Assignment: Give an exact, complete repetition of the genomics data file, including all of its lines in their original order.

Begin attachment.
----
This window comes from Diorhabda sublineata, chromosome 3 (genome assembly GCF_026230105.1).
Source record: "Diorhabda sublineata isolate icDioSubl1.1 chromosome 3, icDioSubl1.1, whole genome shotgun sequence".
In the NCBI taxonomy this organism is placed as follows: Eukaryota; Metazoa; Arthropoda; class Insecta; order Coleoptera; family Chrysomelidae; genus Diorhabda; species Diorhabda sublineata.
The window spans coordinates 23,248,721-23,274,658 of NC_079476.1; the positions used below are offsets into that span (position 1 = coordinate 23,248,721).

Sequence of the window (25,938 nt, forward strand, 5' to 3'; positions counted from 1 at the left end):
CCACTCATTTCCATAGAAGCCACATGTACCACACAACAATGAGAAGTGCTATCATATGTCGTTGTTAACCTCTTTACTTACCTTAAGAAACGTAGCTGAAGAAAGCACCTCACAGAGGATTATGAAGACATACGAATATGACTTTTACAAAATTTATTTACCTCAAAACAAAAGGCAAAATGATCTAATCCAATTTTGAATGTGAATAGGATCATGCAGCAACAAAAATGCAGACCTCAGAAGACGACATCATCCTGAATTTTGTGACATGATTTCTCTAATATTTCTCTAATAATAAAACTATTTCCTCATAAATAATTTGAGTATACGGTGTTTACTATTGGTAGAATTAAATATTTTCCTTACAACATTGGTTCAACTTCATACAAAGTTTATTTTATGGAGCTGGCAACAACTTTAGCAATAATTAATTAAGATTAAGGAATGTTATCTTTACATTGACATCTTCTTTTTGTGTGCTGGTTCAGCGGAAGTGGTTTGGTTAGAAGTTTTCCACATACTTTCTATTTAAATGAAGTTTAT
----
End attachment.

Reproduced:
This window comes from Diorhabda sublineata, chromosome 3 (genome assembly GCF_026230105.1).
Source record: "Diorhabda sublineata isolate icDioSubl1.1 chromosome 3, icDioSubl1.1, whole genome shotgun sequence".
In the NCBI taxonomy this organism is placed as follows: Eukaryota; Metazoa; Arthropoda; class Insecta; order Coleoptera; family Chrysomelidae; genus Diorhabda; species Diorhabda sublineata.
The window spans coordinates 23,248,721-23,274,658 of NC_079476.1; the positions used below are offsets into that span (position 1 = coordinate 23,248,721).

Sequence of the window (25,938 nt, forward strand, 5' to 3'; positions counted from 1 at the left end):
CCACTCATTTCCATAGAAGCCACATGTACCACACAACAATGAGAAGTGCTATCATATGTCGTTGTTAACCTCTTTACTTACCTTAAGAAACGTAGCTGAAGAAAGCACCTCACAGAGGATTATGAAGACATACGAATATGACTTTTACAAAATTTATTTACCTCAAAACAAAAGGCAAAATGATCTAATCCAATTTTGAATGTGAATAGGATCATGCAGCAACAAAAATGCAGACCTCAGAAGACGACATCATCCTGAATTTTGTGACATGATTTCTCTAATATTTCTCTAATAATAAAACTATTTCCTCATAAATAATTTGAGTATACGGTGTTTACTATTGGTAGAATTAAATATTTTCCTTACAACATTGGTTCAACTTCATACAAAGTTTATTTTATGGAGCTGGCAACAACTTTAGCAATAATTAATTAAGATTAAGGAATGTTATCTTTACATTGACATCTTCTTTTTGTGTGCTGGTTCAGCGGAAGTGGTTTGGTTAGAAGTTTTCCACATACTTTCTATTTAAATGAAGTTTAT